Obligations of Brokers under the ITAR October 07, 2011, 6:52 PM
A broker is defined under the International Traffic in Arms Regulations (ITAR) as any person who acts as an agent for others in negotiating or arranging contracts, purchases, sales, or transfers of defense articles or defense services in return for a fee, commission, or other consideration. 22 CFR 129.2(a) Brokering activities include acting as a broker, as previously defined, and includes the financing, transportation, freight forwarding, or taking of any other action that facilitates the manufacture, export, or import of a defense article or defense service, irrespective of its origin. 22 CFR 129.2(b). If your company performs these activities, then ITAR applies and it must comply with the ITAR obligations for brokers.
ITAR Obligations for Shipments by and to the U.S. Government September 21, 2011, 6:53 PM
Shipments of defense articles by and to United States government facilities or personnel in foreign countries are generally not exempt from adhering to the International Traffic in Arms Regulations (ITAR) because such shipments constitute exports, for ITAR purposes. However, ITAR provides some exemptions for shipments involving the Government. 22 CFR 126.4 states that [a] license is not required for the temporary import, or temporary export, of any defense article, including technical data or the performance of a defense service, by or for any agency of the U.S. Government (1) for official use by such an agency, or (2) for carrying out any foreign assistance, cooperative project or sales program authorized by law and subject to control by the President by other means.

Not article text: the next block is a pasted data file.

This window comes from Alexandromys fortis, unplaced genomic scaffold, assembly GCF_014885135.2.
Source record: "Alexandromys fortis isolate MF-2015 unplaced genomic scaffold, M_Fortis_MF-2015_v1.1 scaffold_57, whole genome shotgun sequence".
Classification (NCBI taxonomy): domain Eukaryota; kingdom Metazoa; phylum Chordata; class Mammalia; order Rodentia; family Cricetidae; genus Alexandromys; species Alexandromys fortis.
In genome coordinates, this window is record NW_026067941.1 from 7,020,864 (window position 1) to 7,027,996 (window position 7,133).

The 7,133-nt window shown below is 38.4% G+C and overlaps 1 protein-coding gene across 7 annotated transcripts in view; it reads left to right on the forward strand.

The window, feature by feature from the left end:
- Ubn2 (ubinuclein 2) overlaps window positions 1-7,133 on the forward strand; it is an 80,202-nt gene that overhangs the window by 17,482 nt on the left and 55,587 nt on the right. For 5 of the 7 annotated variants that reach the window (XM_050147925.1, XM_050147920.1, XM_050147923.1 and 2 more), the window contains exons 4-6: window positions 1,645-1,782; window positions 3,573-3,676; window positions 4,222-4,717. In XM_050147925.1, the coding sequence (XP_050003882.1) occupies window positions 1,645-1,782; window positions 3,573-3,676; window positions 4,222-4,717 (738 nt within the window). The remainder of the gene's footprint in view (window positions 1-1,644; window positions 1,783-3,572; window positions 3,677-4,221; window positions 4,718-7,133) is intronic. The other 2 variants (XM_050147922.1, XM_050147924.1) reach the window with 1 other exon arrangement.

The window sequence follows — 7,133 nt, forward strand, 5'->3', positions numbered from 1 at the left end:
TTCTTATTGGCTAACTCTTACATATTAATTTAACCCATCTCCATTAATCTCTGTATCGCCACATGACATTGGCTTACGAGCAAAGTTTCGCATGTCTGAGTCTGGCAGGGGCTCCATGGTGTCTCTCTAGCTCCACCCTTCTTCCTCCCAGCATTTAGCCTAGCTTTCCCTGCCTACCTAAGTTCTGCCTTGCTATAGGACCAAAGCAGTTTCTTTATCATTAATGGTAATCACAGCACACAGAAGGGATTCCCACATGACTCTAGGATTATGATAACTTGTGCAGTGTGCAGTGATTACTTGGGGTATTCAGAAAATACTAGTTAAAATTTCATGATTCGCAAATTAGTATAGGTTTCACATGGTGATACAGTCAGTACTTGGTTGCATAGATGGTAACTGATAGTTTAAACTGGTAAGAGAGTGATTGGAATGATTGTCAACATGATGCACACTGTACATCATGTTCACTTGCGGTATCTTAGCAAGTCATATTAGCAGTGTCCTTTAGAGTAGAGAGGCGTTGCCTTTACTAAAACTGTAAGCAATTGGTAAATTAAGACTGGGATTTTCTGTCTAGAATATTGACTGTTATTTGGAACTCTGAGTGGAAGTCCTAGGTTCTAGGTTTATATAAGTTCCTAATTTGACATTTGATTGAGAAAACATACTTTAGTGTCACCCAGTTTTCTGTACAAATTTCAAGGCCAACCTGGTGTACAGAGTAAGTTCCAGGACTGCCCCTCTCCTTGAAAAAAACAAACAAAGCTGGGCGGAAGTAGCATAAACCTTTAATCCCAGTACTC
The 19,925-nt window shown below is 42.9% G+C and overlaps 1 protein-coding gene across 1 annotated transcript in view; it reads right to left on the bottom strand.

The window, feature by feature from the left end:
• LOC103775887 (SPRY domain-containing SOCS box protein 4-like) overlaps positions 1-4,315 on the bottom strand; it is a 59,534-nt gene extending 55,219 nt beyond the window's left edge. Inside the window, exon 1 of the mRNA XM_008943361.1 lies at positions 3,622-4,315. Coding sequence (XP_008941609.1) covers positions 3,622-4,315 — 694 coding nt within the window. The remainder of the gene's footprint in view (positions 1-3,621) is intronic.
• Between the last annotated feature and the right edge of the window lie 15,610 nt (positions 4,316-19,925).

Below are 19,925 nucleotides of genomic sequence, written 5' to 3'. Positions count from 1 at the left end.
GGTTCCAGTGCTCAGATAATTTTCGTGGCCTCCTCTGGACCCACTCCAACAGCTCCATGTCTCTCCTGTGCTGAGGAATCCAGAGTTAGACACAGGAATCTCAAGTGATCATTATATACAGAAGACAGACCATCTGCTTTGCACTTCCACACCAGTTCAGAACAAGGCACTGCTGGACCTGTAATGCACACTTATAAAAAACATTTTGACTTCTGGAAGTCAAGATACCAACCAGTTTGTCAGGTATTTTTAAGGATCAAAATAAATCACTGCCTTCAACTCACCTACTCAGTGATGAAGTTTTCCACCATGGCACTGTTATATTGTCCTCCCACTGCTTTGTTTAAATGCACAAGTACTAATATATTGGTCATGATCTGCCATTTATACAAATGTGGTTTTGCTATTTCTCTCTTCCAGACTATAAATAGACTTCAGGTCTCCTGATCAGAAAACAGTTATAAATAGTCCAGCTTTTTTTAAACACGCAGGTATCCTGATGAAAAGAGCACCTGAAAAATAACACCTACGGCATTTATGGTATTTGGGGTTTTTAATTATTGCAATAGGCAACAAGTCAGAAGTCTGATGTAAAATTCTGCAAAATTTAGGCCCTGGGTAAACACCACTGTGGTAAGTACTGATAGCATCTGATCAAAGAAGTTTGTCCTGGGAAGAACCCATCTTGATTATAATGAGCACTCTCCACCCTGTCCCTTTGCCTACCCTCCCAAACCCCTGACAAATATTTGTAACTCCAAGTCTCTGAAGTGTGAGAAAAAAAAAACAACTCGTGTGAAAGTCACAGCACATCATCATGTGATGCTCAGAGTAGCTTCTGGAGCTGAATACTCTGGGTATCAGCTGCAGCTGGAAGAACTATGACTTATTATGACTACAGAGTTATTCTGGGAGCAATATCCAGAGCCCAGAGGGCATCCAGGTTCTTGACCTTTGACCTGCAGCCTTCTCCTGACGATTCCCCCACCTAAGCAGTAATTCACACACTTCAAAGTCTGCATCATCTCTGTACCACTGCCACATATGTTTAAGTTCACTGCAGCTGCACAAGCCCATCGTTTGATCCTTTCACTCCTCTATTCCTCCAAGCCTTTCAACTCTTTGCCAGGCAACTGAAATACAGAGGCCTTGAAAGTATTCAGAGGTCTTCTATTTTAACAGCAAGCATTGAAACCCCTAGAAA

ITAR Compliance September 09, 2011, 6:54 PM
Many companies mistakenly assume their products are not subject to the International Traffic in Arms Regulations (ITAR). At first glance, the phase "defense-related products" can be deceiving. The reality is that items subject to ITAR may be difficult to identify. Despite this fact, a violation of ITAR can be an extremely costly mistake. Penalties for violations of the ITAR can reach into millions of dollars and can even include prison time. Therefore, ITAR compliance is becoming increasingly important to companies that manufacture, export, or broker in defense articles.
Heightened Sanctions for Syria August 24, 2011, 6:54 PM
On August 18, 2011, President Obama signed an executive order imposing additional sanctions on Syria. These sanctions block all assets of the Syrian Government subject to the jurisdiction of the U.S. In addition, all U.S. persons are prohibited from exporting or reexporting services to Syria and operating or investing in Syria. All imports of Syrian-origin petroleum or petroleum products are banned, and U.S. persons are prohibited from having any dealings in or related to Syrian-origin petroleum or petroleum products. These sanctions will immediately supplement the strict sanctions already imposed on Syrian exports/imports. Along with these additional sanctions, the Treasury Departments Office of Foreign Assets Control (OFAC) also added several Syrian energy companies to the List of Specially Designated Nationals. U.S. persons must refrain from engaging in any transactions with such parties or risk the imposition of a hefty penalty.